June 24, 2018
The Thrill of the Hunt is Gone... or Is It
I was thinking about it this week. Do you remember B.I.? Before Windows. Before Cyndis List. Before Ancestry.com. Before Olive Tree Genealogy!
Before this wonderful cyber world we know now.
I worked on my computer in DOS (remember, this was also B.W. - Before Windows), and joined a few BBS (Bulletin Board Services). I had to dial long distance from my home to the nearest big city of Toronto to pick up the BBS.
It cost me a fortune in long-distance charges so I would dial in, download the BBS "mail" and log off. Then I'd read the messages offline, respond offline and dial in again to upload (post) my responses. There was a 4 to 5 day lag time between sending my messages and seeing responses. That seemed pretty speedy back in those days.
Snail mail was important, I would pore over queries in all the genealogy newsletters I received. Then I'd write to anyone who seemed to be looking for the same ancestors I was. I waited in anticipation day after day, anxious to see what the next day's mail would bring.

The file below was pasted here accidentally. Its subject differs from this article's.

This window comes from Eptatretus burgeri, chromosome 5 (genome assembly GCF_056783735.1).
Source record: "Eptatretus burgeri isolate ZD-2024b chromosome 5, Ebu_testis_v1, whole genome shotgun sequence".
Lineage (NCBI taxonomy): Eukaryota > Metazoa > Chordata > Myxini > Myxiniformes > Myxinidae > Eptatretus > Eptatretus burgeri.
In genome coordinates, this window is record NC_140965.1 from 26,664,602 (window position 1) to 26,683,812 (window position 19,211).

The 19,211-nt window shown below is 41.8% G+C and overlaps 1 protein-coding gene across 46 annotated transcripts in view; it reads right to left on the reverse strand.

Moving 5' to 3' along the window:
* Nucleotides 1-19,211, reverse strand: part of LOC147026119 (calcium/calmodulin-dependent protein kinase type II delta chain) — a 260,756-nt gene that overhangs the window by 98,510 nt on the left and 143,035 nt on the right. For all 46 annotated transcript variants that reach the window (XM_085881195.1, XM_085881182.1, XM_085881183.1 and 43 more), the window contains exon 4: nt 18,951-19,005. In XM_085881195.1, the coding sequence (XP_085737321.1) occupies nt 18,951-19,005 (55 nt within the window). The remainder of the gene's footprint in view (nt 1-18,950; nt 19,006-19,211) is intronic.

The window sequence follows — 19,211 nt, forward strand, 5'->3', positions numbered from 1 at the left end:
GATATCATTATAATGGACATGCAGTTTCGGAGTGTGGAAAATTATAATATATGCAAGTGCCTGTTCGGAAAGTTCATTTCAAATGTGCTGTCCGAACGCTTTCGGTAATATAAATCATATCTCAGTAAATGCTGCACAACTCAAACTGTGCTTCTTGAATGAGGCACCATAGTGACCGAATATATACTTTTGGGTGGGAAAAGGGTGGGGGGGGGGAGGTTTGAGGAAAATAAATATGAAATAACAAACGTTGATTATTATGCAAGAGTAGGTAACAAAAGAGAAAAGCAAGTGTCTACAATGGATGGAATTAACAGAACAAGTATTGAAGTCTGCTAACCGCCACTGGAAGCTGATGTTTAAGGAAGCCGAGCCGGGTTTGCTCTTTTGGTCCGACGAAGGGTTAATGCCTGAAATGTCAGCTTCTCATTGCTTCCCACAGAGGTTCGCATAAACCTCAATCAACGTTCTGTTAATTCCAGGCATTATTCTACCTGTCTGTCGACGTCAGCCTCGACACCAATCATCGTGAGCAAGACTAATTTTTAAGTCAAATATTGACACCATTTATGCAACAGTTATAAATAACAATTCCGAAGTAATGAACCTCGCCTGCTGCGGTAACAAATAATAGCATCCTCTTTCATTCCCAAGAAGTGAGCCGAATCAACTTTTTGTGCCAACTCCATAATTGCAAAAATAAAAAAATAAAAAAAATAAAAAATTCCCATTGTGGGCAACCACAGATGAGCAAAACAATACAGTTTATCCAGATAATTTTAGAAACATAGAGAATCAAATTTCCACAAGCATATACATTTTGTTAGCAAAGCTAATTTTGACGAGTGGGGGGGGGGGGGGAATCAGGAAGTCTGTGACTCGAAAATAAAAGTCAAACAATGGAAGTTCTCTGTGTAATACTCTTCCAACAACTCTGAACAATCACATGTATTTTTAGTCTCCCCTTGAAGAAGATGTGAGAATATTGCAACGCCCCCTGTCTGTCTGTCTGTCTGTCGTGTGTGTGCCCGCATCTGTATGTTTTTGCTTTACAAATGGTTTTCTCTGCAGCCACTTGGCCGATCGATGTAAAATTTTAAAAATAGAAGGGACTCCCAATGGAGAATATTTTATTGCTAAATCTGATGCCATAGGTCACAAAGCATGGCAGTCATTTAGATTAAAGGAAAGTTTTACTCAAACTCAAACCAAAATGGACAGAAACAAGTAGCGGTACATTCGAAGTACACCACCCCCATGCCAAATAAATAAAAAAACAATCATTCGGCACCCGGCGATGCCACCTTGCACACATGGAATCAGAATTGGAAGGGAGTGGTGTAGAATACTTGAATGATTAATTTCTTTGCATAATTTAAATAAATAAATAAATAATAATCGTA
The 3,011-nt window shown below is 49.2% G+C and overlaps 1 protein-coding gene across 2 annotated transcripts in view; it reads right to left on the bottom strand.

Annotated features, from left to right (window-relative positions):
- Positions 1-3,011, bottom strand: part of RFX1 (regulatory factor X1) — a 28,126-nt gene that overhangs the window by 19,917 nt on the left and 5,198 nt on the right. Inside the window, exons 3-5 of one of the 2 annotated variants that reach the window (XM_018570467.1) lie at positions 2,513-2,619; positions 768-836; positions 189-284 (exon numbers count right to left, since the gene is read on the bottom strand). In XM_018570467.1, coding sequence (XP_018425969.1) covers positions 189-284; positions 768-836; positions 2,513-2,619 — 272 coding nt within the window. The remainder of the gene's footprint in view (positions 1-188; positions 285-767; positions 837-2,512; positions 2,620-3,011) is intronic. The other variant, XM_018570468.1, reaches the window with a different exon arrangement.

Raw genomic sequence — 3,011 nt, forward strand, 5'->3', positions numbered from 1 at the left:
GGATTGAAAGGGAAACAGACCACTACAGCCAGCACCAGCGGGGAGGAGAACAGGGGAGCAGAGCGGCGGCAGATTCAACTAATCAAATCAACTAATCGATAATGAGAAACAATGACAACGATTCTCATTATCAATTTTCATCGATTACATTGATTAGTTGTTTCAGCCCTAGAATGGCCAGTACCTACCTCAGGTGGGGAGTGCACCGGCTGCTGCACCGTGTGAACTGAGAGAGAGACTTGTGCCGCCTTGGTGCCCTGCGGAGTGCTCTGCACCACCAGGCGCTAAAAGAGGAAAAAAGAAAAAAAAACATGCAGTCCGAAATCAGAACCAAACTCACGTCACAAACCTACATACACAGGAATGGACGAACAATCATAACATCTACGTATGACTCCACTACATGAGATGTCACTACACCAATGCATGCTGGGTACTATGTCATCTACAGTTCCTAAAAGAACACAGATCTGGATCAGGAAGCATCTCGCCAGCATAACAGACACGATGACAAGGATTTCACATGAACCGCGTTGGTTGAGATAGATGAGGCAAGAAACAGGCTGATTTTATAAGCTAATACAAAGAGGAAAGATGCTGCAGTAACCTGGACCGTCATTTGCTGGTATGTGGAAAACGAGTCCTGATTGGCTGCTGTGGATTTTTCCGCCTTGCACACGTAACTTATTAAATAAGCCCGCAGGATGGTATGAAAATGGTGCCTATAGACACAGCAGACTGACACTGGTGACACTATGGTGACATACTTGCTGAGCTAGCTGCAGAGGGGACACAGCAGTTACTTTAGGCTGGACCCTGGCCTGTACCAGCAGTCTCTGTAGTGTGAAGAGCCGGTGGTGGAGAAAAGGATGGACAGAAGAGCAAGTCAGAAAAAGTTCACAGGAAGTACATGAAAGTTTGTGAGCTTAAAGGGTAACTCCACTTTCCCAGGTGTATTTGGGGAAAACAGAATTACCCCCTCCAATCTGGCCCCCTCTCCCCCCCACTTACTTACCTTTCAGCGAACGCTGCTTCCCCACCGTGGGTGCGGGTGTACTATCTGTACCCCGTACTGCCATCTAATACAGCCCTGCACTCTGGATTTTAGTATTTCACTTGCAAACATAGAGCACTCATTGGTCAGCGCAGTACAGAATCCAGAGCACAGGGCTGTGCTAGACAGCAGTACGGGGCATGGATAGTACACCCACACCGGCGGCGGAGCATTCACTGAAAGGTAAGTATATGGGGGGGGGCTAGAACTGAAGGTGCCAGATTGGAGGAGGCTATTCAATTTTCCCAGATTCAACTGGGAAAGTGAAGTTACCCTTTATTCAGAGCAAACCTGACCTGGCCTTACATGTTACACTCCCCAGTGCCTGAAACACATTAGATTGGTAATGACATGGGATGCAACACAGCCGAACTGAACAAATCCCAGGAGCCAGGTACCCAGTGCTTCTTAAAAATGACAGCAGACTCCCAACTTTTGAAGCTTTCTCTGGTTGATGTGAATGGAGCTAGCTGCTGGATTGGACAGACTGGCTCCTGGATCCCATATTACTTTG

I look back on that as a very satisfying genealogy experience, there was something quite wonderful about the feeling you got when that huge package of material arrived in the mail from another researcher.
I miss that. Now I do most of my research online for two reasons - my health issues and convenience. I love the convenience of online research. I love the speed of finding ancestors online. But I do miss going to libraries, archives, and museums and scrolling through page after page of microfilm.
It's kind of like buying from E-Bay instead of going out to the antique store or junk store or flea market and experiencing that "aha!" moment when you spot a treasure buried under a pile of junk... There's a great deal of satisfaction in slogging through reel after reel of microfilm - unindexed microfilm - and finally spotting your ancestor's name!
Now when I get a package in the mail (which is infrequent as most items are scanned and sent via email), it is for material I already know is coming. I'm not complaining, it's all good and it's genealogy information I want and need BUT I don't have that same sense of wonderment or anticipation as I did back in the days of B.I.
I love the Internet. I would never want to return to B.I. But I would love to have the awe and excitement of snail mail anticipation back again. I think I can be forgiven for feeling a bit discouraged - after all I've been researching for almost 60 years! But I love every minute of it and I still do my genealogy happy dance with every new find. And meantime I'm busy compiling and writing my family history books to ensure my years of research are not lost.